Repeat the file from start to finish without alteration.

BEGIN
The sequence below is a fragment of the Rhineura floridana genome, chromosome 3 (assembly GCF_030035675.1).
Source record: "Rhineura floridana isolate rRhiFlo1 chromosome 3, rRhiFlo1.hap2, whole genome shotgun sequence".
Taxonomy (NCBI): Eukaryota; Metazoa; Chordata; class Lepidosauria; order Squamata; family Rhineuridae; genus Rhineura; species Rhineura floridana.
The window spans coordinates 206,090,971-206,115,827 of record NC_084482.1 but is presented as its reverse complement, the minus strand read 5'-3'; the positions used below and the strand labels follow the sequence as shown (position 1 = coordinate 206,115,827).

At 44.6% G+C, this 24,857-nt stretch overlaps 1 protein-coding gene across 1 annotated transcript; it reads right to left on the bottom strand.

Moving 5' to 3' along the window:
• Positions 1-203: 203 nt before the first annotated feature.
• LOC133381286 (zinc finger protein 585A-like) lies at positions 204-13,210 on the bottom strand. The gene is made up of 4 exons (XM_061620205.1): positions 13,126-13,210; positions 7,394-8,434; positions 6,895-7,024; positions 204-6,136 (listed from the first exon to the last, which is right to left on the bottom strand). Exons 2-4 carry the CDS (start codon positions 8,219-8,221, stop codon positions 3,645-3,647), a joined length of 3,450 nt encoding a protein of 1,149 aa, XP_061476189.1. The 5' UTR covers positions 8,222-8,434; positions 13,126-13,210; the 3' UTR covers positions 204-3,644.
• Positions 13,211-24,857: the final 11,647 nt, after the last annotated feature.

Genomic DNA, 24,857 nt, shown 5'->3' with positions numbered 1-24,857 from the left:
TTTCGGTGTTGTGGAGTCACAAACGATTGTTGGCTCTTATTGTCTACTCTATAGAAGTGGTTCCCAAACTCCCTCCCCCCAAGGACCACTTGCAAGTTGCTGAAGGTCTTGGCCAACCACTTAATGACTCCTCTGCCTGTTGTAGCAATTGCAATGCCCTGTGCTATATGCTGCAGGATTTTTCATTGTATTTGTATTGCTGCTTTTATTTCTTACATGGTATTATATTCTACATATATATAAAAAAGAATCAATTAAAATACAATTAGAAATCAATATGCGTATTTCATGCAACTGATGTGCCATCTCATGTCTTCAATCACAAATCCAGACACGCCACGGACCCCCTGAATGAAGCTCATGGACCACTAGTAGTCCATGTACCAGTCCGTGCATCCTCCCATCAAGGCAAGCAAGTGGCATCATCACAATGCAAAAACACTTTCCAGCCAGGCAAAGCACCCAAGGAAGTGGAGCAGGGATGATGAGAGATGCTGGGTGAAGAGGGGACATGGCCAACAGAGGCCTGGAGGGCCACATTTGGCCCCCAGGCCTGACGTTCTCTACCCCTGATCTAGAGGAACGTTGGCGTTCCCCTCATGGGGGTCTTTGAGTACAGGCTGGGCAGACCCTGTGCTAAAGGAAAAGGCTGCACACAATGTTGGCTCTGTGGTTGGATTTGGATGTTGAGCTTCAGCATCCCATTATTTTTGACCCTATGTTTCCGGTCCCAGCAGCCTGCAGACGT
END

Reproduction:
The sequence below is a fragment of the Rhineura floridana genome, chromosome 3 (assembly GCF_030035675.1).
Source record: "Rhineura floridana isolate rRhiFlo1 chromosome 3, rRhiFlo1.hap2, whole genome shotgun sequence".
Taxonomy (NCBI): Eukaryota; Metazoa; Chordata; class Lepidosauria; order Squamata; family Rhineuridae; genus Rhineura; species Rhineura floridana.
The window spans coordinates 206,090,971-206,115,827 of record NC_084482.1 but is presented as its reverse complement, the minus strand read 5'-3'; the positions used below and the strand labels follow the sequence as shown (position 1 = coordinate 206,115,827).

At 44.6% G+C, this 24,857-nt stretch overlaps 1 protein-coding gene across 1 annotated transcript; it reads right to left on the bottom strand.

Moving 5' to 3' along the window:
• Positions 1-203: 203 nt before the first annotated feature.
• LOC133381286 (zinc finger protein 585A-like) lies at positions 204-13,210 on the bottom strand. The gene is made up of 4 exons (XM_061620205.1): positions 13,126-13,210; positions 7,394-8,434; positions 6,895-7,024; positions 204-6,136 (listed from the first exon to the last, which is right to left on the bottom strand). Exons 2-4 carry the CDS (start codon positions 8,219-8,221, stop codon positions 3,645-3,647), a joined length of 3,450 nt encoding a protein of 1,149 aa, XP_061476189.1. The 5' UTR covers positions 8,222-8,434; positions 13,126-13,210; the 3' UTR covers positions 204-3,644.
• Positions 13,211-24,857: the final 11,647 nt, after the last annotated feature.

Genomic DNA, 24,857 nt, shown 5'->3' with positions numbered 1-24,857 from the left:
TTTCGGTGTTGTGGAGTCACAAACGATTGTTGGCTCTTATTGTCTACTCTATAGAAGTGGTTCCCAAACTCCCTCCCCCCAAGGACCACTTGCAAGTTGCTGAAGGTCTTGGCCAACCACTTAATGACTCCTCTGCCTGTTGTAGCAATTGCAATGCCCTGTGCTATATGCTGCAGGATTTTTCATTGTATTTGTATTGCTGCTTTTATTTCTTACATGGTATTATATTCTACATATATATAAAAAAGAATCAATTAAAATACAATTAGAAATCAATATGCGTATTTCATGCAACTGATGTGCCATCTCATGTCTTCAATCACAAATCCAGACACGCCACGGACCCCCTGAATGAAGCTCATGGACCACTAGTAGTCCATGTACCAGTCCGTGCATCCTCCCATCAAGGCAAGCAAGTGGCATCATCACAATGCAAAAACACTTTCCAGCCAGGCAAAGCACCCAAGGAAGTGGAGCAGGGATGATGAGAGATGCTGGGTGAAGAGGGGACATGGCCAACAGAGGCCTGGAGGGCCACATTTGGCCCCCAGGCCTGACGTTCTCTACCCCTGATCTAGAGGAACGTTGGCGTTCCCCTCATGGGGGTCTTTGAGTACAGGCTGGGCAGACCCTGTGCTAAAGGAAAAGGCTGCACACAATGTTGGCTCTGTGGTTGGATTTGGATGTTGAGCTTCAGCATCCCATTATTTTTGACCCTATGTTTCCGGTCCCAGCAGCCTGCAGACGT